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Animal Concern Advice Line News

Possible Wildlife Crime and Firearms Offences on Islay

Wildlife Crime Division & Firearms Admin Centre,
Police Scotland

Dear Sirs,

I write concerning the shooting of geese on Islay under the Islay Goose Management Scheme.

I recently received, from an anonymous source, video footage of Management Scheme “marksmen” shooting geese. We understand the marksmen are employed by the Scottish Government through SNH.

I do not have full details of where and when the videos were filmed but believe the three short videos are of one incident and the longer video of another. One incident was in February and the other in March last year. The video footage has not been made public until now.

I do not know the names of the shooters but have been told one of the men employed by SNH is known to the police following an incident in an Islay bar when he mimed a shooting gesture towards a wildlife tour operator which resulted in his shotgun certificate being suspended. If there is any truth in that story I assume your Islay office will have a record of it.

From my viewing of the videos and of still photographs which accompanied them, I believe the Animal Health & Welfare Act (Scotland) 2006 is being broken as the shooters deliberately shoot to injure rather than kill and therefore knowingly cause the geese unnecessary suffering.

In the videos you will see the technique being used. One shot to raise the birds and then, using semi–automatic shotguns, as many shots as possible in as short a time as possible in a bid to bring down as many birds as possible. Shooters are also seen firing at birds which are too far away to be killed.

Shooting to injure is an accepted practise by SNH and the members of the Islay Goose Management Scheme who describe it as “crippling”. SNH claim 10% of shot birds are “crippled” but both videos show a crippling rate of at least 60% and this does not include those birds injured but able to fly off. The shooters also seem inept at dispatching injured birds as several are still moving after the shooters attempt to wring their necks. Other injured geese are not dispatched at all and escape into the long grass to suffer a slow, painful death from their injuries. Four of the still photographs show geese found dead the day after one of the shooting incidents. INTRO FROM ACAL:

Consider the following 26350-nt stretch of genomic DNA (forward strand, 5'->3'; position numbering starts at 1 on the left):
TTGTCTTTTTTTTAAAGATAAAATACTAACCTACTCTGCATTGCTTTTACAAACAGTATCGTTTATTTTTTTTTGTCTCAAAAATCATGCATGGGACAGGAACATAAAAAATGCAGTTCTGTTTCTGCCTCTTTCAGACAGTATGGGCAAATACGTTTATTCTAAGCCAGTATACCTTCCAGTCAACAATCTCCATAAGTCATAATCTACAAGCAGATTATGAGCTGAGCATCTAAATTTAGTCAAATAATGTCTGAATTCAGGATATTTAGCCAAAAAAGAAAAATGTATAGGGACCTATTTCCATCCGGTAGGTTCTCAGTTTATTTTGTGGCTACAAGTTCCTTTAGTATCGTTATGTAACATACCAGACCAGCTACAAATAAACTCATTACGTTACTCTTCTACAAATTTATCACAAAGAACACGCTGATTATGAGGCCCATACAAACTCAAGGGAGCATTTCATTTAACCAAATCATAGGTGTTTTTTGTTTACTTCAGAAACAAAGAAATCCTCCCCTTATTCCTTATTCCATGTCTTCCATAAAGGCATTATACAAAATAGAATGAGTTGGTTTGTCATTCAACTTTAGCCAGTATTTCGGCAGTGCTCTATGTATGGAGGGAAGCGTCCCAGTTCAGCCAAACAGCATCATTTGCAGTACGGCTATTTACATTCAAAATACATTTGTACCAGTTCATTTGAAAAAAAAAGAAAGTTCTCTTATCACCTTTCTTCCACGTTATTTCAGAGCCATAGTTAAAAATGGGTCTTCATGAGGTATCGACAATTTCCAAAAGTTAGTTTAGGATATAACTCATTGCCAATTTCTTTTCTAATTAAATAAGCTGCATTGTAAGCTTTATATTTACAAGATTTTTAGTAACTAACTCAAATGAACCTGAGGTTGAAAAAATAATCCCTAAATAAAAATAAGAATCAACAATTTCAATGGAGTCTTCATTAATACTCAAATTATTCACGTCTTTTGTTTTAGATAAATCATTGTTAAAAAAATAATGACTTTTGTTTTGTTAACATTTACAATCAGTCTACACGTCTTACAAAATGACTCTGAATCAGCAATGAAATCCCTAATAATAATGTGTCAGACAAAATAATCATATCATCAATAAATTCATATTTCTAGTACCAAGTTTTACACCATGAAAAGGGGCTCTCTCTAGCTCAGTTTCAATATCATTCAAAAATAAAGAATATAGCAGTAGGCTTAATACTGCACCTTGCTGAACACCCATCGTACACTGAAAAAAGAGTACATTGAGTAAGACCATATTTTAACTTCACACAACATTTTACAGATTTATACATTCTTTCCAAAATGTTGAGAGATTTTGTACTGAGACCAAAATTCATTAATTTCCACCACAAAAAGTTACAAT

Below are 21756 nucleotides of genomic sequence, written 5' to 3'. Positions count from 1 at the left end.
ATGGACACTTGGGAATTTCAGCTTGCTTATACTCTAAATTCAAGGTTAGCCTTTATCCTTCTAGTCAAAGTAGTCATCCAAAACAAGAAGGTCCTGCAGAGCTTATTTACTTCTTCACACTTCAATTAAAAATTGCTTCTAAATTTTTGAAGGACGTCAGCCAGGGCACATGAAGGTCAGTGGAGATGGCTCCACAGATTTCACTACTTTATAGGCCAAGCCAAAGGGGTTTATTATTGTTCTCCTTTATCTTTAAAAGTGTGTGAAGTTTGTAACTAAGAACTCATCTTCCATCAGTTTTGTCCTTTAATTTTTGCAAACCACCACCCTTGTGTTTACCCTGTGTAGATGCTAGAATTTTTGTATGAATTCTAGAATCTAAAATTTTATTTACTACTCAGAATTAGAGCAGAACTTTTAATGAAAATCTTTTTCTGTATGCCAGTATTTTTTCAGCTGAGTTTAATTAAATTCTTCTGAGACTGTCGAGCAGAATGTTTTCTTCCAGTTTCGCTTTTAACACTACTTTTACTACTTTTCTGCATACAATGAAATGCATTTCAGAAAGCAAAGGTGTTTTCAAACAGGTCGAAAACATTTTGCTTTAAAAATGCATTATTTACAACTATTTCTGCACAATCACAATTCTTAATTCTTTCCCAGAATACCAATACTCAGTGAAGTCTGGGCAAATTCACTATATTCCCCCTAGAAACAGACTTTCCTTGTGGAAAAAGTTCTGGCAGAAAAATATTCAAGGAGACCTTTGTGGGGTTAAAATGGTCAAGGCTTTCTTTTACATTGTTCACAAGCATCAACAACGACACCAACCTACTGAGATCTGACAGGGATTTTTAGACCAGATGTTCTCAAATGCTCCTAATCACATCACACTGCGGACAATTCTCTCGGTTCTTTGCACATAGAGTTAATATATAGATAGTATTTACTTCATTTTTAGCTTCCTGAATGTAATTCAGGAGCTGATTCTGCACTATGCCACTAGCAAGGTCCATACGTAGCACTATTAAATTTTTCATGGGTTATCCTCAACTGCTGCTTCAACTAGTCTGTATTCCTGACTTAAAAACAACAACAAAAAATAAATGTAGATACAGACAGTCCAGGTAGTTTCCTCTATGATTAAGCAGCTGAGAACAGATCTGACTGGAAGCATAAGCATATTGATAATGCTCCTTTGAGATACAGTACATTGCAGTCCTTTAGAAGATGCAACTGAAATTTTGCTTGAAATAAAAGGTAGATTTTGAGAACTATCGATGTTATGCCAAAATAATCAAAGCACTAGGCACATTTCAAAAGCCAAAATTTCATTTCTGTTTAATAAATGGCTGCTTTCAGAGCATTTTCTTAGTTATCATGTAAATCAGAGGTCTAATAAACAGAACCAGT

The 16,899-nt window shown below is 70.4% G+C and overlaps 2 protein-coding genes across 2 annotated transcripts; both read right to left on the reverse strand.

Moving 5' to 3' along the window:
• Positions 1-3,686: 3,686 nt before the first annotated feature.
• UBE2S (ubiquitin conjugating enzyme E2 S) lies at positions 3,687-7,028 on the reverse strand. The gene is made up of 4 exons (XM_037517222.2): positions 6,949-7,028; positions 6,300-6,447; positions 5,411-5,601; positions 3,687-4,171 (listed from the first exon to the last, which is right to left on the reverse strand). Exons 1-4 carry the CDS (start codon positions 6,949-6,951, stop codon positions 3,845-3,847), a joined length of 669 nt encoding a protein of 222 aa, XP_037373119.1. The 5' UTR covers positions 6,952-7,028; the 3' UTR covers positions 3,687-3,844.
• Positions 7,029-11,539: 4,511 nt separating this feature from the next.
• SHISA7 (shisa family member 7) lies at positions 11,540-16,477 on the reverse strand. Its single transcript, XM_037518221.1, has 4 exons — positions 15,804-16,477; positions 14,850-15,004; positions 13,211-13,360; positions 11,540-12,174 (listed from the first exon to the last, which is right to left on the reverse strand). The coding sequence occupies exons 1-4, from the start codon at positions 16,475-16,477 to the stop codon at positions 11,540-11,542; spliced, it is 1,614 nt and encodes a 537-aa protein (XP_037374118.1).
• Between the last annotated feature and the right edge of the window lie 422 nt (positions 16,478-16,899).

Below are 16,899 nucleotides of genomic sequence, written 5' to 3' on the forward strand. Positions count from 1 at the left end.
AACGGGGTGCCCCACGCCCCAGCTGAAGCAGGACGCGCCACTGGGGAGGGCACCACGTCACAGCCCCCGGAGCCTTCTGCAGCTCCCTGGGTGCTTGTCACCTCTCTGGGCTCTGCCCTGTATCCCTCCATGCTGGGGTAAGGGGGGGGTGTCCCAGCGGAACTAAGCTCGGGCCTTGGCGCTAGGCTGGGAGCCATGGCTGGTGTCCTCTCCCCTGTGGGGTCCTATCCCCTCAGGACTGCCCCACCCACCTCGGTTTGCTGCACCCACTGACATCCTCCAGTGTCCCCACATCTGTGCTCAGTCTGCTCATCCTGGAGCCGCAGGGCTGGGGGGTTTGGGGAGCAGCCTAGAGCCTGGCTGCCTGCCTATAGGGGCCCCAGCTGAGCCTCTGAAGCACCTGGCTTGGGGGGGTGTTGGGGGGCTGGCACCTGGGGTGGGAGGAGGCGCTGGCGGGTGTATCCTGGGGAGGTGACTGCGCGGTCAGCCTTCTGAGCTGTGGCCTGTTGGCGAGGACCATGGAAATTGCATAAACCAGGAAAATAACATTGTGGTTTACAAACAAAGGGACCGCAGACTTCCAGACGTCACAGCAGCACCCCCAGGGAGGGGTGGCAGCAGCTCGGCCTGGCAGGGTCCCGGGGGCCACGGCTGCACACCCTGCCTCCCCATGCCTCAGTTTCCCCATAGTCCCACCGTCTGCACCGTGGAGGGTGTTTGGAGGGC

As well as possible breaches of animal welfare legislation I ask you to determine if shooters who deliberately shoot to injure, discharge weapons at targets which are too far away to be killed and fail to humanely despatch injured birds are competent enough to hold shotgun certificates or firearms licences. As I am not sure which office deals with Islay I have copied this e–mail to both Glasgow and Highlands & Islands Firearms Admin Centres.

The link below will take you to the relevant page on our website. If you have any problems accessing the videos and pictures please let me know.

Yours faithfully,

John F. Robins,
Secretary to ACAL